In Feinberg v. Sanz, the plaintiff's decedent was employed as a helper on a building restoration project. After work hours, he apparently fell from a roof. Police and the managing agent noticed empty beer bottles on the roof when they arrived and an autopsy found the decedent’s BAC at .20. Apparently, the overwhelming majority of testimony indicated that the site had been shut down for several hours. The only evidence to the contrary was hearsay from the decedent’s widow. The Appellate Division affirmed the dismissal of plaintiff's Labor Law 240 and 241(6) claims because the decedent was not engaging in a Labor Law activity by being on the site after it had been shut down for the night. As to section 200, the Appellate Division held that the decedent was the sole-proximate cause of his accident, not because he was intoxicated, but because the absence of a safety device could not have been a proximate cause of the accident since the accident happened after work hours.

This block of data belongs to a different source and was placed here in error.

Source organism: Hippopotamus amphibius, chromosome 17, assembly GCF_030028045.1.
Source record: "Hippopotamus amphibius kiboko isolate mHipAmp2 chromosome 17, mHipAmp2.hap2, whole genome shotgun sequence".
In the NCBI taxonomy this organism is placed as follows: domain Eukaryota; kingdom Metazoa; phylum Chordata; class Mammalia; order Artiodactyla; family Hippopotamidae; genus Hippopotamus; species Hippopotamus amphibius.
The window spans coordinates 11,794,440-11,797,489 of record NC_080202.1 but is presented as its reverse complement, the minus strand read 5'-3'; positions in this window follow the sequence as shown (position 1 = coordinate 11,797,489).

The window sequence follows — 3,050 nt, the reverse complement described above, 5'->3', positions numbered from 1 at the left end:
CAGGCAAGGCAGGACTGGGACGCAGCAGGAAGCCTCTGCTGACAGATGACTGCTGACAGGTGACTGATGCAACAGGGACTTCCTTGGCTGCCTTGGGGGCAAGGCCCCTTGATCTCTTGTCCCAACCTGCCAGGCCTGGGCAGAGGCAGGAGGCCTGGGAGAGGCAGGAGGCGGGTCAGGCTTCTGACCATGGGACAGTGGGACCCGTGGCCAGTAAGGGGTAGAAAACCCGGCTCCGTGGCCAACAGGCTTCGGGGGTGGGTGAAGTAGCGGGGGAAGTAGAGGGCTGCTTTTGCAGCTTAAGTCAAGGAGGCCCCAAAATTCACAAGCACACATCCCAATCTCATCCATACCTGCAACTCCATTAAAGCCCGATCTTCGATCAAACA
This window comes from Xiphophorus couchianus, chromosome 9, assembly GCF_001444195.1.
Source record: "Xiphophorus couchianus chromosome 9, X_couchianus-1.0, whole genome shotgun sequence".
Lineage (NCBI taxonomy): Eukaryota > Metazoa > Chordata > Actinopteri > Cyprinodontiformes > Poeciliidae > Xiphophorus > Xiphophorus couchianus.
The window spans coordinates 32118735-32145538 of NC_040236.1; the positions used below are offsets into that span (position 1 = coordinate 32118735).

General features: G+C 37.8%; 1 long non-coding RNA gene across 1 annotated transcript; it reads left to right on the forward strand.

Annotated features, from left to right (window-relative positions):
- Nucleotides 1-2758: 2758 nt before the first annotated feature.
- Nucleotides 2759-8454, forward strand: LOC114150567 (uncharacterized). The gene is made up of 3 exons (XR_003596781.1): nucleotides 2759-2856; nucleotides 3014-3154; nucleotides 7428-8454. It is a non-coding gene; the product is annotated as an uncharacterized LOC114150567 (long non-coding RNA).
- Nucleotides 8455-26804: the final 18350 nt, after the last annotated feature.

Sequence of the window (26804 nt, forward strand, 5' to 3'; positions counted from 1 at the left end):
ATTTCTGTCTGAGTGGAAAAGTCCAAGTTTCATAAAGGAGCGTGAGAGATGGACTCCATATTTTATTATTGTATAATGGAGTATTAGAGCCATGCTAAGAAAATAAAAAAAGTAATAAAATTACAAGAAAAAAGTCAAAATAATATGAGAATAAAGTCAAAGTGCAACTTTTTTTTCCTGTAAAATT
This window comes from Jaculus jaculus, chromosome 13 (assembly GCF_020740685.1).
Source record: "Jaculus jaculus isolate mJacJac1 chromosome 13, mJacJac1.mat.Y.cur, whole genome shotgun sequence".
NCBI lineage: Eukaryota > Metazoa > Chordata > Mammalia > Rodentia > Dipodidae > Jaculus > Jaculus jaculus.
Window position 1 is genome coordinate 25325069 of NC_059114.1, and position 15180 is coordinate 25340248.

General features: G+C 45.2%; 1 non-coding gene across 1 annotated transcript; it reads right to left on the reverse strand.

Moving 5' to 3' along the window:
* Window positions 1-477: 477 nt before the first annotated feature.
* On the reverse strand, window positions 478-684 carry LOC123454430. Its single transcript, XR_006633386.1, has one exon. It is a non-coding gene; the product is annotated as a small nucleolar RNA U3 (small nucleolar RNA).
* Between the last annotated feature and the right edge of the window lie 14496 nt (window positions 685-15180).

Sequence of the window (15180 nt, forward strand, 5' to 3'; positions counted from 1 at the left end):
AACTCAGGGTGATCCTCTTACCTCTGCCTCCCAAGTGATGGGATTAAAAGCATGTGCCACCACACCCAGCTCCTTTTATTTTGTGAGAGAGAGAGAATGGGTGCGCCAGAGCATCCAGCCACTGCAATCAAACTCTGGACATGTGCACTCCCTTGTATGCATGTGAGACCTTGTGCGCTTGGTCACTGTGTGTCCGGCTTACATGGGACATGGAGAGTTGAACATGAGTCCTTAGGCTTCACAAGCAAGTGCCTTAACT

The holding as to plaintiff's section 200 claim raises the question, had the accident occurred during work hours, would the decedent's intoxication nevertheless have been the sole proximate cause of his accident?